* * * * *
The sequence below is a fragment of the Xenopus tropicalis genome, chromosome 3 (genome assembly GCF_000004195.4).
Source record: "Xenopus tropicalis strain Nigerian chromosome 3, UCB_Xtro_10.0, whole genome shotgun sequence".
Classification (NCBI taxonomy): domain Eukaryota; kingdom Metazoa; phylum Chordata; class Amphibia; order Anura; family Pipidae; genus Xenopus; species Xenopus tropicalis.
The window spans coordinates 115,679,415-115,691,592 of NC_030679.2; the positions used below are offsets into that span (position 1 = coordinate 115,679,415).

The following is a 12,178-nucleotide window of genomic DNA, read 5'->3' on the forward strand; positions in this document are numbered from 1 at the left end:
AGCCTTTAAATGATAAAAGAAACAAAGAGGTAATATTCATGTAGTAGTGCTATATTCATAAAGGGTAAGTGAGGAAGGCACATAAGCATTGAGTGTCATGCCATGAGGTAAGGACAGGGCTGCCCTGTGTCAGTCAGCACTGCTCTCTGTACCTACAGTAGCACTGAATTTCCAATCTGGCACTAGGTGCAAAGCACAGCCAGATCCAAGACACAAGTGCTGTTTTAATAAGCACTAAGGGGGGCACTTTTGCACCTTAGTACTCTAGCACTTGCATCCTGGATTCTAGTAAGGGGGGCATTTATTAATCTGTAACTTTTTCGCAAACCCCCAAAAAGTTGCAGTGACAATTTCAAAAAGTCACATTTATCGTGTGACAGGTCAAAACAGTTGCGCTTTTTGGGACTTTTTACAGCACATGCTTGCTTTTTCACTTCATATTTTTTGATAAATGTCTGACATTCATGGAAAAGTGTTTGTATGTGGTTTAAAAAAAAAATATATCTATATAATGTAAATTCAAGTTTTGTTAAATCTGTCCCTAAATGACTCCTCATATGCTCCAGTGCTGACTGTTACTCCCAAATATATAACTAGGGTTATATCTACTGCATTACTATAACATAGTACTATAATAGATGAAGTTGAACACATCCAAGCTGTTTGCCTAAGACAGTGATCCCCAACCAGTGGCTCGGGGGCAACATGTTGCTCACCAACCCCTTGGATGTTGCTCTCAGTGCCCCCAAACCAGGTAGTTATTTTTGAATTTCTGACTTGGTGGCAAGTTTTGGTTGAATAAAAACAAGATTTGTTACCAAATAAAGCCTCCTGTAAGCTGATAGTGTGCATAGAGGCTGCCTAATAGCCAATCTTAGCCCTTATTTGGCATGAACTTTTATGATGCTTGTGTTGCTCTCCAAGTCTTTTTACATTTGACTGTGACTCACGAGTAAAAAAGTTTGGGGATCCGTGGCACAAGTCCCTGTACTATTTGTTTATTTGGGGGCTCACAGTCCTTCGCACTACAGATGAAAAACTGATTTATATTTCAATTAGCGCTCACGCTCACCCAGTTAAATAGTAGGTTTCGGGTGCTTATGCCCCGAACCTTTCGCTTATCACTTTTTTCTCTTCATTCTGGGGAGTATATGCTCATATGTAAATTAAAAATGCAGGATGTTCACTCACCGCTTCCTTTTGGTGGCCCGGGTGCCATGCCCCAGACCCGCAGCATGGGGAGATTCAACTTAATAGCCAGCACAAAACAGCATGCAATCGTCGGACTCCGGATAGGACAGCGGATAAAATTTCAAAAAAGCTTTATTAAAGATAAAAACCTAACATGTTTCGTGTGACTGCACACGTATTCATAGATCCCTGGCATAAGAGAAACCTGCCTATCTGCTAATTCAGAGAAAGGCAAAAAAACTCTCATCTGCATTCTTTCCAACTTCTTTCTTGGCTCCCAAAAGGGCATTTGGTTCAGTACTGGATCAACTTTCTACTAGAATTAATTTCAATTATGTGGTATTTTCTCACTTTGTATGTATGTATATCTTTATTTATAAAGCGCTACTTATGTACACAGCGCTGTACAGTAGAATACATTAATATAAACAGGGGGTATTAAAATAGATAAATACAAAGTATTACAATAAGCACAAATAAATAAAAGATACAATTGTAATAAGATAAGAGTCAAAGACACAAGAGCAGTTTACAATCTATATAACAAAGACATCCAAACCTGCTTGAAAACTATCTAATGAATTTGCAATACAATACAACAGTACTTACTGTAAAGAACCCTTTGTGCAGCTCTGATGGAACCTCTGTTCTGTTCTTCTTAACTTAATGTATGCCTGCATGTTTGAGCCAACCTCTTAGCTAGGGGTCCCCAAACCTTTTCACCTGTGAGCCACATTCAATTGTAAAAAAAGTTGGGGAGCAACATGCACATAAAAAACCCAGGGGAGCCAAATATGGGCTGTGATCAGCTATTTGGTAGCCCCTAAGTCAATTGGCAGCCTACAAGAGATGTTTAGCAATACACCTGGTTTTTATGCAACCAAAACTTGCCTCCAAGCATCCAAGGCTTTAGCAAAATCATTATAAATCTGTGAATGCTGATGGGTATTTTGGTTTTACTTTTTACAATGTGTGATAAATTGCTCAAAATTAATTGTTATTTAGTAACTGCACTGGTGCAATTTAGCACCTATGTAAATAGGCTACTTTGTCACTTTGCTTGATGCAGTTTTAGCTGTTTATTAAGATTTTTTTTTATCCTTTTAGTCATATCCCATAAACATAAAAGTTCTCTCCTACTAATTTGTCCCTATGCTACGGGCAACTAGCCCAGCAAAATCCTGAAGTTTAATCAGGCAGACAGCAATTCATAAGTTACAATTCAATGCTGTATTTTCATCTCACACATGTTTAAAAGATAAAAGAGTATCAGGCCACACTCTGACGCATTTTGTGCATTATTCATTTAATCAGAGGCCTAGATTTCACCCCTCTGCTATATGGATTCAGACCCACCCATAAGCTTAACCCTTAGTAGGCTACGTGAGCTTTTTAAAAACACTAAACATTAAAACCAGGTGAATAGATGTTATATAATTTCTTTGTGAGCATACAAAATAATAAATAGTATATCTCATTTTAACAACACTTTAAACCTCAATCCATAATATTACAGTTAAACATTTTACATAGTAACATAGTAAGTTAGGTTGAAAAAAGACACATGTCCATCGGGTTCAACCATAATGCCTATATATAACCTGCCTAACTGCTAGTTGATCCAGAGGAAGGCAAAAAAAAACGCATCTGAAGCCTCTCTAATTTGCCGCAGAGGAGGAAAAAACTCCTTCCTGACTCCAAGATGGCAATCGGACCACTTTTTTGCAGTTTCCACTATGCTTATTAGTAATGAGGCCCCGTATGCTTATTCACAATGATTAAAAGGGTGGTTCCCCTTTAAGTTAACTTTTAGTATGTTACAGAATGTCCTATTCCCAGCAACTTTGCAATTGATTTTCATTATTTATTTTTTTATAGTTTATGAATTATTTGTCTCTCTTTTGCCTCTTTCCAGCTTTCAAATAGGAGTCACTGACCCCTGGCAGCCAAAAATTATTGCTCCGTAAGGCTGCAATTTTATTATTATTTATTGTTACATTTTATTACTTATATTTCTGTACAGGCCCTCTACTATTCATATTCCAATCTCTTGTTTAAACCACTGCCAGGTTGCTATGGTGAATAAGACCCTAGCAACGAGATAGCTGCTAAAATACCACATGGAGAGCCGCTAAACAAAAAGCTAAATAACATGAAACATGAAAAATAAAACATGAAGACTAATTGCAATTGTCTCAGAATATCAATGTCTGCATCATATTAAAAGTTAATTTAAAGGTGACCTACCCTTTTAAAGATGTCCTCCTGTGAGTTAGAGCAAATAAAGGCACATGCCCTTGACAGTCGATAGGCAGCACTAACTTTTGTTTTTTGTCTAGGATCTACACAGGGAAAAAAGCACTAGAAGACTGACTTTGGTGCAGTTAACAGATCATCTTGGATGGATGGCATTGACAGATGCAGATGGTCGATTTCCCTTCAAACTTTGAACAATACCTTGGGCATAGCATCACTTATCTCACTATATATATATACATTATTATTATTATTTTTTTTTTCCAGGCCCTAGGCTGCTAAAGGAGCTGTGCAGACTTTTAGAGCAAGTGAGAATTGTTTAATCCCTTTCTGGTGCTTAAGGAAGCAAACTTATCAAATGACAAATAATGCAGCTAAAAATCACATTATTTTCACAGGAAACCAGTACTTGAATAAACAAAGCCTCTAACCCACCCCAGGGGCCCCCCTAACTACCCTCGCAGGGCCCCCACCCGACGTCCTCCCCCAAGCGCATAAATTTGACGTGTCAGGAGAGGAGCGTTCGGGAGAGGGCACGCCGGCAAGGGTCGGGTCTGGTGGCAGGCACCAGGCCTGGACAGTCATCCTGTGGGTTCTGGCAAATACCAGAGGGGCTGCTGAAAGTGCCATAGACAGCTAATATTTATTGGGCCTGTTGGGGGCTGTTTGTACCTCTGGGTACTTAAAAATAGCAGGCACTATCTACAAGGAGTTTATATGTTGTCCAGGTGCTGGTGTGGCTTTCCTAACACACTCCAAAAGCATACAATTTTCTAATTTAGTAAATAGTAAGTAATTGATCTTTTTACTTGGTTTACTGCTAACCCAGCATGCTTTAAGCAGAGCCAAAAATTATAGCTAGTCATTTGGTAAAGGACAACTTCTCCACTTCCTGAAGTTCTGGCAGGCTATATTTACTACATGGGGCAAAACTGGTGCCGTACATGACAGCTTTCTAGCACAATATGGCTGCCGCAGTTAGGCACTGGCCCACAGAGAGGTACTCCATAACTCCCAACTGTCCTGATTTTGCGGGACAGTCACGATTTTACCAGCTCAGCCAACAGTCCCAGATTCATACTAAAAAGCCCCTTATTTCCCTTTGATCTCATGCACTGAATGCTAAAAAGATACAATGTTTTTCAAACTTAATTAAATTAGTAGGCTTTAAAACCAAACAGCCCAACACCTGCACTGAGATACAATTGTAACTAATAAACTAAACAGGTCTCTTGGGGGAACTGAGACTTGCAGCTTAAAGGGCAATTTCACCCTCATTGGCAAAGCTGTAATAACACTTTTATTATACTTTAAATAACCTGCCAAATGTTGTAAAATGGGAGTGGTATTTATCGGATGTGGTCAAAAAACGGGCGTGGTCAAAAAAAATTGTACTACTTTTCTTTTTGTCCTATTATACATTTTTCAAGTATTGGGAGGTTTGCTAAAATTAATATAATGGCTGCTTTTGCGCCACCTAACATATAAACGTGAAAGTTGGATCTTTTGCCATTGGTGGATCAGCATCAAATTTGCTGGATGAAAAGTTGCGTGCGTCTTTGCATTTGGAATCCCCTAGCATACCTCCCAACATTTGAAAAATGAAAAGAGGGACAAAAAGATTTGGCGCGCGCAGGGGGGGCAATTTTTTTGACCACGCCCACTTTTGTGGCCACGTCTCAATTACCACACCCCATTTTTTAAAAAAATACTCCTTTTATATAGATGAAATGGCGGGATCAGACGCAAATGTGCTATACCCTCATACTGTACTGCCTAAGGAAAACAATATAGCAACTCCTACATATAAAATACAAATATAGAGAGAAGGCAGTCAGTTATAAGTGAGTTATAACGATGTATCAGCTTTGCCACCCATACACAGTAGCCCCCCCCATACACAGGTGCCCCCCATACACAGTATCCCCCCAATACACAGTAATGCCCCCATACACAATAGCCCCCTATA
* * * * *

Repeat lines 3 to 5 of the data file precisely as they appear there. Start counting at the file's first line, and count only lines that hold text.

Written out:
Classification (NCBI taxonomy): domain Eukaryota; kingdom Metazoa; phylum Chordata; class Amphibia; order Anura; family Pipidae; genus Xenopus; species Xenopus tropicalis.
The window spans coordinates 115,679,415-115,691,592 of NC_030679.2; the positions used below are offsets into that span (position 1 = coordinate 115,679,415).

The following is a 12,178-nucleotide window of genomic DNA, read 5'->3' on the forward strand; positions in this document are numbered from 1 at the left end: